It won’t be far fetched to call Amsterdam as a microhub for impact investing in Europe.

When Rubio announced its first fund in 2014, it was one of the first impact investors in Europe and there has since been a steady rise of impact ventures and impact investors joining the space in the Netherlands and in Europe.

On one hand, it has traditional impact investors like Invest-NL, RubioShift Invest, and others, while on the other hand, there are new age impact investors such as Carbon Equity, 4impact, Duurzaaminvesteren.nl, and LSP (Life Science Partners).

This week, Carbon Equity announced that its Climate Tech Portfolio Fund II has raised €50M from more than 100 investors.

The fund allows investors to invest alongside “7-10 world-renowned climate venture capital (VC) and private equity (PE) funds with a single investment ticket.”

With plans to soon allow a minimum investment of €50,000 and 320 per cent increase in assets under management (AUM), Carbon Equity is enabling small ticket access to real climate impact.

Verloop calls this shift in investor sentiment and landscape “crucial to make a real shift towards a balanced economy, where people and the planet thrive.”

Van Blommestein argues that impact investing has gone mainstream with the arrival of a number of impact investors.

Poerink says existing impact funds have become bigger while new impact funds have entered the market.

He also says fund to fund parties like Carbon Equity have helped improve the sentiment further than just the institutional and governmental bodies.

While the tide is in favour of impact investing, Stenzel warrants some caution in the space.

He says “impact has become a catch-all phrase for many sectors” and argues in favour of looking at whether impact is central to a company’s business or just a cursory outcome.

The road ahead for impact investing

One of the common things Dutch startups want to see is a stronger ecosystem but in the case of impact investing, that ecosystem already exists.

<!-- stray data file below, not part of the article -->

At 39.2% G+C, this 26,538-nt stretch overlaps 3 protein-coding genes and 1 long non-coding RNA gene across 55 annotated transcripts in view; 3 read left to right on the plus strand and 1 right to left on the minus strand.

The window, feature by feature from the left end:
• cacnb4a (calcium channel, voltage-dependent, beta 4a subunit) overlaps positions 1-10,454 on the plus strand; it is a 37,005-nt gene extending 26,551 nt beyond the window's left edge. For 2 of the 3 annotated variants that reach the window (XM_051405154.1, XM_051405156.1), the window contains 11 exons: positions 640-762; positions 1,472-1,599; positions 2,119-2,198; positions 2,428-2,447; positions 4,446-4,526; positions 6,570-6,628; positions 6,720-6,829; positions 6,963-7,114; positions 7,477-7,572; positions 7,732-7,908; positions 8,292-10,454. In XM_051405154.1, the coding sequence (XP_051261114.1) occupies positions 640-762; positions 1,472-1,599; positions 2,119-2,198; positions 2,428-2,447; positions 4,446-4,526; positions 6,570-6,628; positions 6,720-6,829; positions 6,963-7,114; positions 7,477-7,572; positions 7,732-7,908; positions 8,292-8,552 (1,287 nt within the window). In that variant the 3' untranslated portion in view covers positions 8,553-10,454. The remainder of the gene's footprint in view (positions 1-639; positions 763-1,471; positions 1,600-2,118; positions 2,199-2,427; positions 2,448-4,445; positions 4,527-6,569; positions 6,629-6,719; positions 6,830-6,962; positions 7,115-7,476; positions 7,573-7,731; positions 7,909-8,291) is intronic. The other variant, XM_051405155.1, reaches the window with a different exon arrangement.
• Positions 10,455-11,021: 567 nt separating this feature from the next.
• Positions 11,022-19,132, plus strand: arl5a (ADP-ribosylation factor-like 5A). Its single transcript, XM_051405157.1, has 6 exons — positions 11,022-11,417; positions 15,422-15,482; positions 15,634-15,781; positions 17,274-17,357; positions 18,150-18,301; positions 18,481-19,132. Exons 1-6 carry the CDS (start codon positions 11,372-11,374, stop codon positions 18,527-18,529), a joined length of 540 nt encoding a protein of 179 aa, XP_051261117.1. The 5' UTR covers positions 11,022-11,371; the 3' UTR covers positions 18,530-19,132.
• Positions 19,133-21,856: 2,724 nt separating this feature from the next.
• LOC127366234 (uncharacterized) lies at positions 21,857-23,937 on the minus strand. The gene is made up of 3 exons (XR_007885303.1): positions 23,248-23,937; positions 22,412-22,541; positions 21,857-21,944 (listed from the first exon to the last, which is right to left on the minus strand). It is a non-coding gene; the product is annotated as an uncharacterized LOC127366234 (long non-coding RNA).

“An ecosystem with support mechanisms has been built in the Netherlands,” says Verloop and adds that this ecosystem is only getting stronger.

However, she wants to see more action to come from The Hague in terms of a clear policy.

“[The Hague] should remove barriers to impact investing by improving financial and regulatory frameworks and create conditions that foster the mobilisation of additional public and private capital to generate social and environmental benefits,” adds Verloop.

Poerink agrees with Verloop and says in addition to money, there is a need to “alleviate bureaucratic burden” by standardisation on impact between investors or making regulations like SFDR more proportional to the startup context.

Van Blommestein argues that investors should do some retrospecting and find answers to what returns are enough for them.

He also sees education and startup ecosystems facilitating more impact startups and investors to call Amsterdam their home.

As a veteran in the Dutch tech ecosystem and champion of Dutch startups, Zonneveld sees “special venture building programmes for impact startups being helpful.”

He says a lot of impact startups are still looking for the right business model and sees a clear need to support them in this endeavour.

However, none of this will translate into real impact if there is no wider adoption of solutions designed by impact startups.

Stenzel sees “need for wider customer openness to such solutions, as well as sound regulatory frameworks that support wider market adoption.”

Robert Baden-Powell’s “Try and leave this world a little better than you found it” comes to mind while looking at the work of these impact investors.

Their investments are clearly an attempt to leave this world a little better than they found it and that speaks volume about impact.

Read the original article here.